sad state of affairs

A place to learn from others, share information and gain knowledge on duck hunting in Maryland, of the fabled Chesapeake bay.


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sad state of affairs

Postby surf n' turf » Thu Dec 01, 2011 9:14 pm

Having grown up on the bay and gunned it until my early twenties when I left the state I always thought that maryland was the epitome of waterfowl hunting. I mean its the chesapeake bay and there is so much history and tradition there. Now granted I was still relatively young in the ways of waterfowling, but I never knew how much the hunting actually sucked until moving out west 8 years ago. I get on this forum and the one at the refuge and lurk to see what the everyone is up to back home. Now granted the goose hunting is great back home, as I fly back every x-mas for a week or so to shoot geese. I remember when I thought is was awesome that three guys came home with 6 ducks for a mornings hunt. Anyone who would be willing to make the journey out west I would be happy to host some fellow marylanders.The hunting along the shores of the Great Salt lake is unbelievable. it doesn't take much to achieve a 300 bird season out here. the best part is the amazing amount of public land available. Hope you guys a safe a great season.
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Re: sad state of affairs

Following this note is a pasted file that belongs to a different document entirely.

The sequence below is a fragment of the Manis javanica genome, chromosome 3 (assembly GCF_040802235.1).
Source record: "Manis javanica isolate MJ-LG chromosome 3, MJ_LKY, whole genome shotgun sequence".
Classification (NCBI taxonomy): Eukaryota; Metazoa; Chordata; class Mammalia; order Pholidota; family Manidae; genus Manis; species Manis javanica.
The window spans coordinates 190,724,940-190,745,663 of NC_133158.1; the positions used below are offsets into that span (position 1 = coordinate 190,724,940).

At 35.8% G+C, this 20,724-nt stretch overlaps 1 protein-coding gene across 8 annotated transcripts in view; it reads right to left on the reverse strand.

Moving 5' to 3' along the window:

Postby Bay Bob » Fri Dec 02, 2011 10:09 am

I have had the good fortune to live in Alaska, Washington, North Dakota, Texas, Colorado, California, Nevada and Arkansas, just to name a few - - -

And you are correct there are many more birds and hunting opportunities in the west.

I came to Maryland based on the stories of waterfowl hunting on the bay - - - needless to say your post title says it all - - -

Part of the problem is the decline in bay grasses, and on the Western Shore the decline of agriculture and changes in farming practices.

When I was a kid there was corn stubble everywhere - - - now all you see a few weeks after September are winter cover crops - - - good for the geese - - - but crap for the ducks.

I have to believe that the increase in the number of grain filled impoundments has served to make hunting here much tougher as the birds seem to concentrate on those farms, why would they go elsewhere.

It has done good for the birds as having food available helps, but it does make it harder for the average hunter to find birds away from the concentrations - - -

Now instead of hunting birds, we hunt for a spot next to a rich farmer/impounder who is shooting that day - - -

Sad state of affairs - - - but I am still farm shopping - - -
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Re: sad state of affairs

Postby Aunt Bee » Fri Dec 02, 2011 12:07 pm

I grew up hunting Blacks, Brant, "n Broadbill on the Great South Bay on Long Island in the '50's. Nothing like it unless I hunt from a registered site at Assateague, but that's not even close. :sad:
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